- The Washington Times - Thursday, April 5, 2012


Political independents are continuing their 2010 tilt toward Republicans. The latest evidence comes from the presidential primaries, in which independents’ participation percentage is almost universally higher than in 2008. The significance of these increases could be no less significant this November than it was in the midterm elections that produced broad Republican gains.

The Republican primaries form an especially valuable electoral sample. They offer both a broad regional and candidate representation - with Mitt Romney, Rick Santorum and Newt Gingrich each winning at least two. While turnouts, closeness and outcomes have varied, the one thing that has not is the increased percentage of independent voters participating.

In the 18 delegate-awarding states thus far, only one - Oklahoma  - has shown a decrease in independents’ participation compared with 2008.

It is hard to overstate the importance of independent voters in America’s closely divided electorate. While each party must assuredly hold its base supporters, Democrats and Republicans each comprised only 35 percent of voters in 2010, and 40 percent and 33 percent, respectively, in 2008. That means both parties need independents in order to win.

According to 2008 exit polls, independents went 51 percent to 43 percent for President Obama. In 2010, they went 56 percent to 37 percent for Republicans. As important as independents are nationally, they are even more so in the swing states. Unless independents stay home in November, their votes will determine America’s president.

Evidence from the nation’s Republican primaries indicates they are not staying home, but going Republican. In fact, voting in the Republican primaries on average is 6 percent higher than in 2008.

That’s a big difference in its own right, but an even bigger one when you consider the zero-sum nature of American politics. The increases in vote percentages of one major party usually come at the expense of the other. That means the 6 percent increase in the Republican primaries could yield an equal decrease for Democrats - a combined swing of 12 percent. That would more than have erased Democrats’ 8-percentage-point advantage among independents in 2008.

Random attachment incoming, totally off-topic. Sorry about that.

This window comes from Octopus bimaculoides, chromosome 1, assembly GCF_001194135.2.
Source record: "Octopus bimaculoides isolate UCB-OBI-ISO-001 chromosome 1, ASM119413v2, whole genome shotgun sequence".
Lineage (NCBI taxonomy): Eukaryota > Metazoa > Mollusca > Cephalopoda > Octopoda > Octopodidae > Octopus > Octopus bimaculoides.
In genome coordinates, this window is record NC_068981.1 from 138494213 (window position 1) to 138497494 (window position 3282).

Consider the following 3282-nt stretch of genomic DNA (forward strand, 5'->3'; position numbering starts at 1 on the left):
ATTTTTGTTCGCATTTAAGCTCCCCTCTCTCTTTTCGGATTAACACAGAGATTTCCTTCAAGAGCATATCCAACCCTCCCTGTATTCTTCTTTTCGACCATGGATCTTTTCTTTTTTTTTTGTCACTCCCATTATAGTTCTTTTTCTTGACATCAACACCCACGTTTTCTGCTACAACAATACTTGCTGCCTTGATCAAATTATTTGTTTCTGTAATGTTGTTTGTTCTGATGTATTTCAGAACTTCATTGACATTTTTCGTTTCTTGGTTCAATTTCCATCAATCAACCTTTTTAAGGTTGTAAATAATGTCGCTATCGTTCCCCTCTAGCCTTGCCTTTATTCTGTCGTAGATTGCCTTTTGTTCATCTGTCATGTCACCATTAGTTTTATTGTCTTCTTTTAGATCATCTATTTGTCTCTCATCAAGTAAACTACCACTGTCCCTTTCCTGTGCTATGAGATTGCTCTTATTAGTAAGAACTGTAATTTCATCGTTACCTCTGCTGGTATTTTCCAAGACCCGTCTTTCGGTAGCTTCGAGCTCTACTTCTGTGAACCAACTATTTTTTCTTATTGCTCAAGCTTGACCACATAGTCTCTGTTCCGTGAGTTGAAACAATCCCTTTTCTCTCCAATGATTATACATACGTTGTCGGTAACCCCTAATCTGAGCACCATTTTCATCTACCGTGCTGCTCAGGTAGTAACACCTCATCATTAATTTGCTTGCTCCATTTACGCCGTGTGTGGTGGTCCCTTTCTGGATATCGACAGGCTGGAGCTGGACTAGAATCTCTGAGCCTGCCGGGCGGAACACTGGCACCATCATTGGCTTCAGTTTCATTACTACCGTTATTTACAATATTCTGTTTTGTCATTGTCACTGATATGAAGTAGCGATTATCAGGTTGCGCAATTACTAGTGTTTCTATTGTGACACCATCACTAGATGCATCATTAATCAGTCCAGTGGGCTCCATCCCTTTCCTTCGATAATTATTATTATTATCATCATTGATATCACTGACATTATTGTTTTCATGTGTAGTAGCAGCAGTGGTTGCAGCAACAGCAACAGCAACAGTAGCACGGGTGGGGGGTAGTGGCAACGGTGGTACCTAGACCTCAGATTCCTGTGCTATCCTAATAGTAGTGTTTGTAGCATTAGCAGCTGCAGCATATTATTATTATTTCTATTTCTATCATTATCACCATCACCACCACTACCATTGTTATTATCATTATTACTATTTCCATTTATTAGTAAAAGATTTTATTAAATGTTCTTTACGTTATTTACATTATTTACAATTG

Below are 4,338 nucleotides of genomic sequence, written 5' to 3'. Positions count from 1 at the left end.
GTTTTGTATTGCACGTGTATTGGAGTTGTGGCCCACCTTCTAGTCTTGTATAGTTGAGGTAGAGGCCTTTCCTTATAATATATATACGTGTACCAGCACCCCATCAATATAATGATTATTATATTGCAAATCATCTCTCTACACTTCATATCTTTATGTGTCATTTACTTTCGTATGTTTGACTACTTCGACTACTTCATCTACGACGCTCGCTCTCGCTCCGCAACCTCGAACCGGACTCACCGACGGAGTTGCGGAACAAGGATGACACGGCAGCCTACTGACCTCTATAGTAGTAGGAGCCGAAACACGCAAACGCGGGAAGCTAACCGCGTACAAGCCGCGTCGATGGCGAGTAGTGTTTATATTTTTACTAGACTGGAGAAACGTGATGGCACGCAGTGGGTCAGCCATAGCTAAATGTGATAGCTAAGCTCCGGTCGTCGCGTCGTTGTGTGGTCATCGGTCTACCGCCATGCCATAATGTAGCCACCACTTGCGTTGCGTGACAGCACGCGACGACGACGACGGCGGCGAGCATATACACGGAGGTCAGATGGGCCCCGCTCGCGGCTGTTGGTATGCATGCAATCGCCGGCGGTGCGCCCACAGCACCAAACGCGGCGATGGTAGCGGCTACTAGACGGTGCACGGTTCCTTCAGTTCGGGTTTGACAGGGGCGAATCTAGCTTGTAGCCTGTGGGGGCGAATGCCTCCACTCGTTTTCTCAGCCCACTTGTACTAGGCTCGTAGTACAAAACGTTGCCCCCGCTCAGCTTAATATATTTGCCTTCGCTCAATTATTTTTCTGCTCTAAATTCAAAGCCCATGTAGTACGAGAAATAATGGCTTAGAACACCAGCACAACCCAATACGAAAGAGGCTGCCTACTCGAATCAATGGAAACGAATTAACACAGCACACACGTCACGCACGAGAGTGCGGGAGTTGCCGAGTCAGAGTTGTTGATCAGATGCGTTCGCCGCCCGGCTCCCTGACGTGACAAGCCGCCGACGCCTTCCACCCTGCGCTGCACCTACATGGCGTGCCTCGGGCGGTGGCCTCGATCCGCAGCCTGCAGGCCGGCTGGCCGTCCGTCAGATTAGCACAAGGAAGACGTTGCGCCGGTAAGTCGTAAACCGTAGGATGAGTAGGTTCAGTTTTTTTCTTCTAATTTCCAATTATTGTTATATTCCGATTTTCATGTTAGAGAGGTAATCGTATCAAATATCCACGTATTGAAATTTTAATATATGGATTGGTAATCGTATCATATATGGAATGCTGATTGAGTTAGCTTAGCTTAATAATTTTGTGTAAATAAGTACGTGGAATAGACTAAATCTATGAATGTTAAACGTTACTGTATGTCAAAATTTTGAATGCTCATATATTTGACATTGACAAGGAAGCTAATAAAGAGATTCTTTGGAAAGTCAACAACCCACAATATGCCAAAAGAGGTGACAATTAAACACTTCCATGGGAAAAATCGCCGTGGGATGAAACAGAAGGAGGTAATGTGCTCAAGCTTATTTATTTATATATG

Certainly, some will argue that the increased independent participation percentage in the Republican primaries is a result of declining conservative Republican participation. However, the ongoing, crowded Republican field argues strongly against that. The expanded field offers a broad spectrum of choice - from establishment to social conservative to libertarian. It is hard to argue that Republicans aren’t participating because they lack a choice. The complaint in Republican circles has been that there are too many choices.

Will the independent participation swing for Republicans drop off? It hasn’t yet. So far, it has extended back to the 2010 midterms and this year has run through 18 primaries, over three months and across the country.

Is analyzing this uptick in independent voting in Republican primaries a perfect predictor for November? No, it is neither perfect nor predictive. But it is illustrative. It demonstrates a sustained Democratic problem and that problem’s possible political impact - an impact that was evident in 2010. It also illustrates where the general election campaign will be waged.

With Republicans’ continuing ability to attract independents, it is no wonder that Democrats want the GOP to debate social issues. Economic issues are unifying - they appeal to voters across the political spectrum. The more Republicans stay on them, the more likely they are to appeal to these crucial independent voters, whom they already are attracting.

It also means Democrats are indulging in wishful thinking if they believe Republicans won’t hold on to independents. Republicans are equally aware of independents’ drift and its proven electoral impact. The GOP has no shortage of economic and fiscal issues to raise in this election. As their importance and success over two years proves, Republicans have every incentive and ability to do so.

J.T. Young served in the Treasury Department and the Office of Management and Budget from 2001 to 2004 and as a congressional staff member.



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